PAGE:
By: Kebba AF Touray
James F Gomez, the Fisheries Minister said an estimated 50,000 of the country’s population will directly benefit from a 20 solar water project provided by the Japanese government to the Gambia government through the Japan International Corporation Agency (JAICA).
He said this at the Assembly on Wednesday 1ST July 2020, while responding to A question raised by member for Kantora, Billay G Tunkara, on the Ministry’s plan to address water crisis in the communities.
Minster Gomez disclosed that the facilities will use borehole as water source for sustainable supply of safe and quality drinking water in the rural areas, such as Kantora, Jaba Kunda, Madina Barry among others.
He said: “It is estimated that 50,000 of the country’s population will directly benefit from this support. The grant agreement between the governments of Gambia and Japan will be signed in April. Unfortunately, if not for COVID-19 by now we would have started drilling, but we are hoping that immediately after the rains, we will start drilling”.
Asked by Member for Foni Brefet Sunkary Badjie why the fishing agreement between Dakar and Banjul has not been tabled before the assembly for ratification, Minister Gomez replied that the fishing agreement between the two states is not new as per the Senegalo-Gambia Fishing agreement.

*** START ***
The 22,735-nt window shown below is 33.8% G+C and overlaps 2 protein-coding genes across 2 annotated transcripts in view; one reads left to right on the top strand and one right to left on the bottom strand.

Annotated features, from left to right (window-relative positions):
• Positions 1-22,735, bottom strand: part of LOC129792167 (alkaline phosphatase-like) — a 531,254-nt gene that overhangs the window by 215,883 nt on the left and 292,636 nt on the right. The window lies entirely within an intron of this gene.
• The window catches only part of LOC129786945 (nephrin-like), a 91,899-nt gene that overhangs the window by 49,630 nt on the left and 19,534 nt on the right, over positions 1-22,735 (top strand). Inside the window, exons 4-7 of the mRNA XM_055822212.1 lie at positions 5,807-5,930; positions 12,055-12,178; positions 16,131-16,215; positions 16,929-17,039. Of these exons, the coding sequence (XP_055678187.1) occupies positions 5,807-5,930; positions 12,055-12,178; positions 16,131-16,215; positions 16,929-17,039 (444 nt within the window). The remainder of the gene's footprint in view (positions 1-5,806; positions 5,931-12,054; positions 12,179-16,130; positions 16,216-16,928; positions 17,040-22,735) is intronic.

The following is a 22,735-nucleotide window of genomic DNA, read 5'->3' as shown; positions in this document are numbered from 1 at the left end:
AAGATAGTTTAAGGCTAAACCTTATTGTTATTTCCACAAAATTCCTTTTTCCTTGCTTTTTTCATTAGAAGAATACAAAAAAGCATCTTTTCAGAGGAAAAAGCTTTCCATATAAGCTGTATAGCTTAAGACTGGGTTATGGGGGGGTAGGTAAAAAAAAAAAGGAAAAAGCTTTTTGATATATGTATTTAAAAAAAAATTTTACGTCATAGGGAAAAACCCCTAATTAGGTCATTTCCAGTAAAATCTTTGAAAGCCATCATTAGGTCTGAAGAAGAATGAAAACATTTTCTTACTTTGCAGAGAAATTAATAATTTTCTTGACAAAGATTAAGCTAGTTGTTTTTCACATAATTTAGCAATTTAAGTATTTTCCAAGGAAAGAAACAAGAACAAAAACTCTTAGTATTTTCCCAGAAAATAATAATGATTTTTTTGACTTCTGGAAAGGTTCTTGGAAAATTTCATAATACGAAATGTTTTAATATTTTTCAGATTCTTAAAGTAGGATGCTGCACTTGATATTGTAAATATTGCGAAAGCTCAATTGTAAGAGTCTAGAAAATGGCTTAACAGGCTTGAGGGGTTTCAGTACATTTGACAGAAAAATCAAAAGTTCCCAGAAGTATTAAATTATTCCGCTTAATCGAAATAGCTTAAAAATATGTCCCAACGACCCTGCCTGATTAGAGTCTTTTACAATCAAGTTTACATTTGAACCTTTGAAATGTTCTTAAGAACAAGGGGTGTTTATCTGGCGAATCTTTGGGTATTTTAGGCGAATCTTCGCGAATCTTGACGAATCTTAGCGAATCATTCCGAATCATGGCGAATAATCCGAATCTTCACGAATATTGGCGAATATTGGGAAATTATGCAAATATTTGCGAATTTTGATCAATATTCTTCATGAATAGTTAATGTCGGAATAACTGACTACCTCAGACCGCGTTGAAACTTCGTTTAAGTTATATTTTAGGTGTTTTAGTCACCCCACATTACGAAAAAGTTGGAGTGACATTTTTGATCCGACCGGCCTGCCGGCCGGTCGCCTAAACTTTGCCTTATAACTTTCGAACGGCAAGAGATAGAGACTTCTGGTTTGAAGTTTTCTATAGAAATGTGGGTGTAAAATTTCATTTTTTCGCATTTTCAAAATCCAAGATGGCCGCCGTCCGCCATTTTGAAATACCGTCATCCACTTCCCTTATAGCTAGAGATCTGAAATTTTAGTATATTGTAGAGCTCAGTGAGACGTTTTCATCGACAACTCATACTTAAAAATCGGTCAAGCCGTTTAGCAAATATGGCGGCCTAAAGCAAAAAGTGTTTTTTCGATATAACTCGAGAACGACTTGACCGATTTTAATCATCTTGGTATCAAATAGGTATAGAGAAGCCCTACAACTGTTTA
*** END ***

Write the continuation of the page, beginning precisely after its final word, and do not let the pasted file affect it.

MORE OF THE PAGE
He said: “It started since the first republic and was ratified by parliament at the time. Subsequent years only witnessed reviews and renewals of the governing protocol. In December 2014, the Gambia unilaterally revoked it without proper procedure, until March 2017 when it was restored prior to the National Assembly elections”.
Hon. Badgie asked “Could the Minister Inform the Assembly whether during the period in question, there was assessment on the impact of the said agreement”.
Minister Gomez replied that since they renewed the agreement, they conduct annual assessment to identify the obstacles as per the agreement to see whether the said agreement is working and assumed that there was an assessment during the first and second republics.
Suwaibou Touray asked whether the Minister is aware of claims that certain fishing vessels enter the country’s creeks and cast their nets and catch any type and size of fish and if so, what is the Ministry doing to put the practice to a complete halt, as the menace can deplete fish spices in these breeding grounds.
He said the Ministry is aware of the claim and has sent its officials to verify the claims, but found out that the claims were false.
He added: ‘The Ministry “is aware of the significance of the creek, mangroves, environment in the generation of these stocks and we will not relent in protecting the fragile environment. Furthermore, industrial fishing is regulated and fishing vessels and trawlers are not allowed to fish in the shores, because that is an infringement of the Fisheries Regulation 2008”.